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As the end of the old year nears, I thought I would share three songs in remembrance and honour of seafarers. I dedicate these songs to all those who are still working at sea, to those who have grown old and are now retired, and to those who have sadly departed. As the Scottish dramatist and novelist Sir James Matthew Barrie (1860–1937) wrote, “God gave us memories that we might have roses in December.” Smell the roses, dear readers.

A traditional British naval song to celebrate old friendships. Click here to download.

Lyrics:

 

Safe and sound at home again, let the waters roar, Jack.
Safe and sound at home again, let the waters roar, Jack.

Chorus
Long we’ve tossed on the rolling main, now we’re safe ashore, Jack.
Don’t forget yer old shipmate, faldee raldee raldee raldee rye-eye-doe!

Since we sailed from Plymouth Sound, four years gone, or nigh, Jack.
Was there ever chummies, now, such as you and I, Jack?

Long we’ve tossed on the rolling main, now we’re safe ashore, Jack.
Don’t forget yer old shipmate, faldee raldee raldee raldee rye-eye-doe!

We have worked the self-same gun, quarterdeck division.
Sponger I and loader you, through the whole commission.

Long we’ve tossed on the rolling main, now we’re safe ashore, Jack.
Don’t forget yer old shipmate, faldee raldee raldee raldee rye-eye-doe!

Oftentimes have we laid out, toil nor danger fearing,
Tugging out the flapping sail to the weather earing.

Long we’ve tossed on the rolling main, now we’re safe ashore, Jack.
Don’t forget yer old shipmate, faldee raldee raldee raldee rye-eye-doe!

When the middle watch was on, and the time went slow, boy,
Who could choose a rousing stave, who like Jack or Joe, boy?

Long we’ve tossed on the rolling main, now we’re safe ashore, Jack.
Don’t forget yer old shipmate, faldee raldee raldee raldee rye-eye-doe!

There she swings, an empty hulk, not a soul below now.
Number seven starboard mess misses Jack and Joe now.

Long we’ve tossed on the rolling main, now we’re safe ashore, Jack.
Don’t forget yer old shipmate, faldee raldee raldee raldee rye-eye-doe!

But the best of friends must part, fair or foul the weather.
Hand yer flipper for a shake, now a drink together.

A poignant folk song to remember those who have perished at sea. Click here to downoad.

Lyrics:

 

Deep Blue Sea, Baby, Deep Blue Sea
It was Willy what got drowned in the Deep Blue Sea

Dig his grave with a silver spade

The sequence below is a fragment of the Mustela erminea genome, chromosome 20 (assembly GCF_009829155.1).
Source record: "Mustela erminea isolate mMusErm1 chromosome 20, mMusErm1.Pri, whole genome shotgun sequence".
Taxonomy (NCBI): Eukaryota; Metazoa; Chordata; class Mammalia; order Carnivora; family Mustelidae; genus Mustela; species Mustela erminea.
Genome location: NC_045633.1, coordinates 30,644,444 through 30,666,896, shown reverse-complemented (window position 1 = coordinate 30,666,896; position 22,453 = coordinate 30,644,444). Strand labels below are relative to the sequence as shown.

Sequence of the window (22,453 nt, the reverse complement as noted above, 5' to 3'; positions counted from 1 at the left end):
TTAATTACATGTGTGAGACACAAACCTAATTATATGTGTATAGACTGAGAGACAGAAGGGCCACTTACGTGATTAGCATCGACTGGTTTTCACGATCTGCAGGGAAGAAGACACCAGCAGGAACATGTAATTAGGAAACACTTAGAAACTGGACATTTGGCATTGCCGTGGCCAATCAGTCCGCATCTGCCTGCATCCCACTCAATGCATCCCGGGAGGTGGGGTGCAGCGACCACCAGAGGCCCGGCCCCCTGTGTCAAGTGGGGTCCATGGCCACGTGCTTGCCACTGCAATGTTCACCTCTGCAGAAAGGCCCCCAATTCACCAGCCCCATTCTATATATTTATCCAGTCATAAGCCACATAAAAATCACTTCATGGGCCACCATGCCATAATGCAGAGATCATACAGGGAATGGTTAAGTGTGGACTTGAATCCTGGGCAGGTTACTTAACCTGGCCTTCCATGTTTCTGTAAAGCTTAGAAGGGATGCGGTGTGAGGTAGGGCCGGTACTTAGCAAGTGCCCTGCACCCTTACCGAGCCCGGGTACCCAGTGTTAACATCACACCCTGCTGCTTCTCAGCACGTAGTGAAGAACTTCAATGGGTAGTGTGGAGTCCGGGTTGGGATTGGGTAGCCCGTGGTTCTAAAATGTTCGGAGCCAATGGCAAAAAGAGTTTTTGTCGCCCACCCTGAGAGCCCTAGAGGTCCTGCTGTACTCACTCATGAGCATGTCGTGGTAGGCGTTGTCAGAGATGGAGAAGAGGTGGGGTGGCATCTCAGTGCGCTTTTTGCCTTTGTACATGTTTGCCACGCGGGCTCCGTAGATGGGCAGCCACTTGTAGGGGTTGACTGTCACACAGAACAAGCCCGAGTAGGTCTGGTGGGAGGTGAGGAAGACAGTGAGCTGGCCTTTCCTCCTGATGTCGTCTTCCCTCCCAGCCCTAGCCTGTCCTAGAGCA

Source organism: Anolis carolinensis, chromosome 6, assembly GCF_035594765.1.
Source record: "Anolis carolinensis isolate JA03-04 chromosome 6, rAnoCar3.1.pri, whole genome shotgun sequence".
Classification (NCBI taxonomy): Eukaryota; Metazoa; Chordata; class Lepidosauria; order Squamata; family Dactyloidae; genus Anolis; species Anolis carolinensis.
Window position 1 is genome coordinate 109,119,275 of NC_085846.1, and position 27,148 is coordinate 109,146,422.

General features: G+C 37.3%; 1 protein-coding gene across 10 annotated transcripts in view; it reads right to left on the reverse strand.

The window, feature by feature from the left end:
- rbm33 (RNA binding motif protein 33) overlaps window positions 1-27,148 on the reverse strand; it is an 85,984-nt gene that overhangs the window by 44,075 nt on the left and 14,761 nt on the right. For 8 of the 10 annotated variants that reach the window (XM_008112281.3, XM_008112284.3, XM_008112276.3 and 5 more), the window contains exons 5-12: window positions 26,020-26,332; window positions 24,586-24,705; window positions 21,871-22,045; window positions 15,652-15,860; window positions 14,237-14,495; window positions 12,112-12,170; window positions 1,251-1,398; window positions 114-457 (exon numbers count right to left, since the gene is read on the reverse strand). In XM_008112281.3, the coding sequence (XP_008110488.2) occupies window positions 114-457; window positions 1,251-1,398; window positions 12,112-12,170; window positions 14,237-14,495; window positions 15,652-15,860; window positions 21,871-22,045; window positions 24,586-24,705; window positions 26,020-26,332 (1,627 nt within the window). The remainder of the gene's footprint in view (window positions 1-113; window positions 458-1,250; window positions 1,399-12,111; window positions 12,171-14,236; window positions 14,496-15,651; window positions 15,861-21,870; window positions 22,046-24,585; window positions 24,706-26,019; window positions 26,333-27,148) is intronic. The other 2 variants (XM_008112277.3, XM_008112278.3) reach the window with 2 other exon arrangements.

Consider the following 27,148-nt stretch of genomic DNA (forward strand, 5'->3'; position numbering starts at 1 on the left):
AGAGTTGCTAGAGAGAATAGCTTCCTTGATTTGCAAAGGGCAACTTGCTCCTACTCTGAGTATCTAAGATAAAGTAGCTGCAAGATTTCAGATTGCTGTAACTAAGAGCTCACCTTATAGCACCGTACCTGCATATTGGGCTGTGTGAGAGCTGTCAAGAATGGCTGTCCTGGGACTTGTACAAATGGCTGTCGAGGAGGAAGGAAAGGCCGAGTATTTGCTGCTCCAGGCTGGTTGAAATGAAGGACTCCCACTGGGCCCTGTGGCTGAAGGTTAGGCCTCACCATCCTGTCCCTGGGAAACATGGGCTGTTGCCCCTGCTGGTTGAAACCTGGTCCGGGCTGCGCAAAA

It was Willy what got drowned in the Deep Blue Sea

Lower him down with a golden chain
It was Willy what got drowned in the Deep Blue Sea

Wrap him up with a silken shroud
It was Willy what got drowned in the Deep Blue Sea

Golden sun bring it back to me
It was Willy what got drowned in the Deep Blue Sea

Deep Blue Sea, Baby, Deep Blue Sea
It was Willy what got drowned in the Deep Blue Sea
It was Willy what got drowned in the …Deep …Blue …Sea

An old Scottish song to bid farewell to the old year at the stroke of midnight on New Year’s Eve and toast old friends. Click here to download.

Lyrics (courtesy of Roger McGuinn):

 

Should auld acquaintance be forgot,
And never brought to mind?
Should auld acquaintance be forgot,
And days of auld lang syne?
And days of auld lang syne, my dear,
And days of auld lang syne.
Should auld acquaintance be forgot,
And days of auld lang syne?

We twa hae run aboot the braes
And pu’d the gowans fine.
We’ve wandered mony a weary foot,
Sin’ days of auld lang syne.
Sin’ days of auld lang syne, my dear,
Sin’ days of auld lang syne,
We’ve wandered mony a weary foot,
Sin’ days of auld ang syne.

We twa hae sported i’ the burn,
From morning sun till dine,
But seas between us braid hae roared
Sin’ days of auld lang syne.
Sin’ days of auld lang syne, my dear,
Sin’ days of auld lang syne.
But seas between us braid hae roared
Sin’ days of auld lang syne.

And ther’s a hand, my trusty friend,
And gie’s a hand o’ thine;
We’ll tak’ a cup o’ kindness yet,
For auld lang syne.
For auld lang syne, my dear,
For auld lang syne,
We’ll tak’ a cup o’ kindness yet,
For auld lang syne.

~ Barista Uno

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